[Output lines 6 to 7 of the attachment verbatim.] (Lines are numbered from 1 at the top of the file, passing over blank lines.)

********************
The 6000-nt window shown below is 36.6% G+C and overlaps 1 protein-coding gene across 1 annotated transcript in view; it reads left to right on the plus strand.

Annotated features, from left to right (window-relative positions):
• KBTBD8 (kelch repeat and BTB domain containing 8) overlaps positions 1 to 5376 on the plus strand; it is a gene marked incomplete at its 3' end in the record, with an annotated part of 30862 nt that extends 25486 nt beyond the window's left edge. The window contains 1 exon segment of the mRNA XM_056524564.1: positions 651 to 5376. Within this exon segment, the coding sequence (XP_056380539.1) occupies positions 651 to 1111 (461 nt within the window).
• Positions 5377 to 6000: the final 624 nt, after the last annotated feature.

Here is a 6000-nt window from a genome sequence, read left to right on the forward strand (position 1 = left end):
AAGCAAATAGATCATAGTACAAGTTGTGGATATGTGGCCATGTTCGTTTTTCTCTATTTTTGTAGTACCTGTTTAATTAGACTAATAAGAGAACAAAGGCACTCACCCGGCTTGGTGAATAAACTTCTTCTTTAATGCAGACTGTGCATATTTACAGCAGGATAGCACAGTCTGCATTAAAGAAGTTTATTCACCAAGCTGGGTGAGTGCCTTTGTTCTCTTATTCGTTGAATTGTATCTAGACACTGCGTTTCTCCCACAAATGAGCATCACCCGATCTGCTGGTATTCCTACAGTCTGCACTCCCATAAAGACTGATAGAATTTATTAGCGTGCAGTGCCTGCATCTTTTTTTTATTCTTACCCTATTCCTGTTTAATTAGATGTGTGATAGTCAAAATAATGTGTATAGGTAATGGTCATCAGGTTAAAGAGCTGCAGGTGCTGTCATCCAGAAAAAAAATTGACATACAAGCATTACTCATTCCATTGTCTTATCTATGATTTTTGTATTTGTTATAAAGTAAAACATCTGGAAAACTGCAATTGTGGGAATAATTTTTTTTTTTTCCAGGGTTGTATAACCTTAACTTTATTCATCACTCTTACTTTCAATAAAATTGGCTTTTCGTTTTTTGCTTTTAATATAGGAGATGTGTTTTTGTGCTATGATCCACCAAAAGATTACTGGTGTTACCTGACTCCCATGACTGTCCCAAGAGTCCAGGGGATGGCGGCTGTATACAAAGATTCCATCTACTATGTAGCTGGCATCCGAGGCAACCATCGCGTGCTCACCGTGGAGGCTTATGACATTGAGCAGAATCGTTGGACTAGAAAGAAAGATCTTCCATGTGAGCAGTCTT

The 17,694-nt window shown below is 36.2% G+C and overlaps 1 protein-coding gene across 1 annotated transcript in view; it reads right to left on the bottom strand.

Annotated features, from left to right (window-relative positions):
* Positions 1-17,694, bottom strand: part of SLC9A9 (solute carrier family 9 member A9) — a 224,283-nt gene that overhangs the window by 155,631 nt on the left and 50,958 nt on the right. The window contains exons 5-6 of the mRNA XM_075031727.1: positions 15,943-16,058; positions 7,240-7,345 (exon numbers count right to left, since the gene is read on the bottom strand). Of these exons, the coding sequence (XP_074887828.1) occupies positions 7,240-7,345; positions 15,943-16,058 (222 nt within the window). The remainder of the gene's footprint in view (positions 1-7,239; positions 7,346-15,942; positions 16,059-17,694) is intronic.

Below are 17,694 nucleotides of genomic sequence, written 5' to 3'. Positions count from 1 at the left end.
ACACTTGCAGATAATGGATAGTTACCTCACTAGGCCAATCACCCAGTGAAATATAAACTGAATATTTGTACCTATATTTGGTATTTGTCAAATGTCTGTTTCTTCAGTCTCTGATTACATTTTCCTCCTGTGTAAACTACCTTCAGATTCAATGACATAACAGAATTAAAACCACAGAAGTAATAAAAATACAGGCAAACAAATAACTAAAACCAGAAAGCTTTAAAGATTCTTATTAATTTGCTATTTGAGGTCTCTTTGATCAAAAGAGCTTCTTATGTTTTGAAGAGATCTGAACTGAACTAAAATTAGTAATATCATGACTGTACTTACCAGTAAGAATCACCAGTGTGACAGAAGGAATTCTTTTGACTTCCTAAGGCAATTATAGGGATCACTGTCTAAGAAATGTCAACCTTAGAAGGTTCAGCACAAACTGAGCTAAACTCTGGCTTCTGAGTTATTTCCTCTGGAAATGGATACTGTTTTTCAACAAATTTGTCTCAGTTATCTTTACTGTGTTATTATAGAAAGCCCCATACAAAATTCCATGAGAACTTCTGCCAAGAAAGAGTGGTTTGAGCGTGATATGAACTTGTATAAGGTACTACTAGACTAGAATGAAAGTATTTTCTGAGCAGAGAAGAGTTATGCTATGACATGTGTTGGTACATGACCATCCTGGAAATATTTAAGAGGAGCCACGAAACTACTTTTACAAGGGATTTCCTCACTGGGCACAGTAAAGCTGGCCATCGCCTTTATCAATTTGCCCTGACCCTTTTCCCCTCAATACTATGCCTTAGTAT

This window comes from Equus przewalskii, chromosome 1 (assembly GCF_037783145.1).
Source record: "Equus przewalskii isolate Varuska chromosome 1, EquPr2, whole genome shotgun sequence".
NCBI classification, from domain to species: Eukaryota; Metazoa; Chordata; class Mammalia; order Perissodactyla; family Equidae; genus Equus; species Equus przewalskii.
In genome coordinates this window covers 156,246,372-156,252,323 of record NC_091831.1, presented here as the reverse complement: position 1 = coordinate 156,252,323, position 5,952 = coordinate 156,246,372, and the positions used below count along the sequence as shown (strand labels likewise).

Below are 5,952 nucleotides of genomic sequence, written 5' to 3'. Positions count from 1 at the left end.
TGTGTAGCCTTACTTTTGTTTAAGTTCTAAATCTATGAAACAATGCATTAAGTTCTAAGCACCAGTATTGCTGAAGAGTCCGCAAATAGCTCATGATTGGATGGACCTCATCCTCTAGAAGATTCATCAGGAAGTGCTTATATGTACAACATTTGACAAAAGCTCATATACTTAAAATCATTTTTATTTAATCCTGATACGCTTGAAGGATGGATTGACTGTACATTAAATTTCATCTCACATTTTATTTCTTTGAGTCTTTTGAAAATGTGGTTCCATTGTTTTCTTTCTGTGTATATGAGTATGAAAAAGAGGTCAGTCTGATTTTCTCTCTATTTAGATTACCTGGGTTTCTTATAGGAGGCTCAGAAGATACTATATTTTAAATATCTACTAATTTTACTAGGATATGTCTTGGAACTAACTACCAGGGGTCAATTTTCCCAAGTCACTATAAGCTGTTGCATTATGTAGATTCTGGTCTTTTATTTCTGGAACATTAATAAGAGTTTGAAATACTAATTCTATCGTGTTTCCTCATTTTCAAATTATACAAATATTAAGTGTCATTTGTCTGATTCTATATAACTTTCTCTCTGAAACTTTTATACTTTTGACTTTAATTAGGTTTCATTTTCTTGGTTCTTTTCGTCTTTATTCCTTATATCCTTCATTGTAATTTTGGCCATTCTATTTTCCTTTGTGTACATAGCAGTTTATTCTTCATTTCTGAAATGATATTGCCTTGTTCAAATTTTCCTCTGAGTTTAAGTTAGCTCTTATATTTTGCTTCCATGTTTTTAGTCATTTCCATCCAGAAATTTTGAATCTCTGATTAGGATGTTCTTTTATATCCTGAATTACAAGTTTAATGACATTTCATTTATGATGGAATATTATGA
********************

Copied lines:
AAGCAAATAGATCATAGTACAAGTTGTGGATATGTGGCCATGTTCGTTTTTCTCTATTTTTGTAGTACCTGTTTAATTAGACTAATAAGAGAACAAAGGCACTCACCCGGCTTGGTGAATAAACTTCTTCTTTAATGCAGACTGTGCATATTTACAGCAGGATAGCACAGTCTGCATTAAAGAAGTTTATTCACCAAGCTGGGTGAGTGCCTTTGTTCTCTTATTCGTTGAATTGTATCTAGACACTGCGTTTCTCCCACAAATGAGCATCACCCGATCTGCTGGTATTCCTACAGTCTGCACTCCCATAAAGACTGATAGAATTTATTAGCGTGCAGTGCCTGCATCTTTTTTTTATTCTTACCCTATTCCTGTTTAATTAGATGTGTGATAGTCAAAATAATGTGTATAGGTAATGGTCATCAGGTTAAAGAGCTGCAGGTGCTGTCATCCAGAAAAAAAATTGACATACAAGCATTACTCATTCCATTGTCTTATCTATGATTTTTGTATTTGTTATAAAGTAAAACATCTGGAAAACTGCAATTGTGGGAATAATTTTTTTTTTTTCCAGGGTTGTATAACCTTAACTTTATTCATCACTCTTACTTTCAATAAAATTGGCTTTTCGTTTTTTGCTTTTAATATAGGAGATGTGTTTTTGTGCTATGATCCACCAAAAGATTACTGGTGTTACCTGACTCCCATGACTGTCCCAAGAGTCCAGGGGATGGCGGCTGTATACAAAGATTCCATCTACTATGTAGCTGGCATCCGAGGCAACCATCGCGTGCTCACCGTGGAGGCTTATGACATTGAGCAGAATCGTTGGACTAGAAAGAAAGATCTTCCATGTGAGCAGTCTT

The 17,694-nt window shown below is 36.2% G+C and overlaps 1 protein-coding gene across 1 annotated transcript in view; it reads right to left on the bottom strand.